And then there’s psychological safety - which seems like a catch-all term for not being a garbage leader but, more specifically, means creating an environment where people can bring up concerns and be themselves without fear of punishment or shaming. If you don’t want a blow-out conflict, you’ll need to get very astute at hearing people's concerns and actively addressing them quickly.

Leaders who welcome concerns (beyond not having that “don’t bring me problems” sign) have well-developed emotional intelligence skills around listening to understand, cognitive empathy, and self-regulation. They can get to the root of a concern (even if it’s not something they necessarily agree with) and address that root cause.

This could look like doing 1-on-1 check-ins with their teammates and actively asking about their concerns in private, having a public anonymous suggestion box, actively seeking feedback on their leadership and working to improve, or being patient and listening deeply when concerns are raised in team meetings.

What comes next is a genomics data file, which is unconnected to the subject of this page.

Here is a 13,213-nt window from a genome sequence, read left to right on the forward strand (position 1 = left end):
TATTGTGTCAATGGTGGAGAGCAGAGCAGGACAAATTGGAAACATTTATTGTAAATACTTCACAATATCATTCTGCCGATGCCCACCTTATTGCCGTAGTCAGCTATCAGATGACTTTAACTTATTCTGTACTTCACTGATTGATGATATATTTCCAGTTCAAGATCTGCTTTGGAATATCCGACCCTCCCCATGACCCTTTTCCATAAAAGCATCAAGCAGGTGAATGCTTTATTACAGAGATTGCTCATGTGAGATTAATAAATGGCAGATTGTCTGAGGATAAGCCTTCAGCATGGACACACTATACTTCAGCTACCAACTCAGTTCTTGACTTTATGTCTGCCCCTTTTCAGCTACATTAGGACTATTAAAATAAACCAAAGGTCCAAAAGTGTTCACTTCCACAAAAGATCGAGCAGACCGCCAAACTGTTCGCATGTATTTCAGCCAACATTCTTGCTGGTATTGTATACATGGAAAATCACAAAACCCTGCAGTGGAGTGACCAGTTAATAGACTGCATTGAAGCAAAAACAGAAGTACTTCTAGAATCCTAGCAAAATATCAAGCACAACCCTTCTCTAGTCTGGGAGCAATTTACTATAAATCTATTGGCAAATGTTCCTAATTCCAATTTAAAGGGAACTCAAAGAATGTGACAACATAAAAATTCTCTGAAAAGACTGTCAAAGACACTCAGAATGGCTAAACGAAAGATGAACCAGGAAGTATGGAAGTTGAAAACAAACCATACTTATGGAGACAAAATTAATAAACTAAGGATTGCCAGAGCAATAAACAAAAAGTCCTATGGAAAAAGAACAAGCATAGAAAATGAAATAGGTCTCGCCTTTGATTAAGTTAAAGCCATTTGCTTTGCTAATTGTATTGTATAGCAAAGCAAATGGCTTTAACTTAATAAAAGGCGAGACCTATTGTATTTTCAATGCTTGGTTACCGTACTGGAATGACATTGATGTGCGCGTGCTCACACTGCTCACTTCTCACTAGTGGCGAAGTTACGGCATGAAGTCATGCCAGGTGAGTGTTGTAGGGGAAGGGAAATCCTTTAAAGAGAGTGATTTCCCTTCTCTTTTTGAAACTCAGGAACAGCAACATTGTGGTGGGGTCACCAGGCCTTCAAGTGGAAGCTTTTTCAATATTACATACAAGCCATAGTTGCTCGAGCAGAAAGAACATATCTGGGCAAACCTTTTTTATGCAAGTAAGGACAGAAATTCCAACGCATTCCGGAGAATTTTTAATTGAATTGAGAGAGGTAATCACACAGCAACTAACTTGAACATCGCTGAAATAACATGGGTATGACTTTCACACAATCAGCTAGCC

Psychological safety creates an environment where conflicts are derailed by addressing concerns, or disputes are managed productively with an eye toward team goals and teammate wellbeing.

Look at your leadership skills (at work, in your sport, or your life) and consider what behaviors align more with deterrence and which align with prevention. Do an inventory of your support, appreciation, and behaviors that encourage psychological safety. Where can you add attention that will prevent conflict?

These skills will help you create an environment where there is less conflict (and less stress around managing conflict) and cultivate happier, more creative teammates. I know you can do it.

[Already have conflicts that you need to manage better so they don’t continually erupt? Check out this checklist: https://wslleadership.com/conflict.]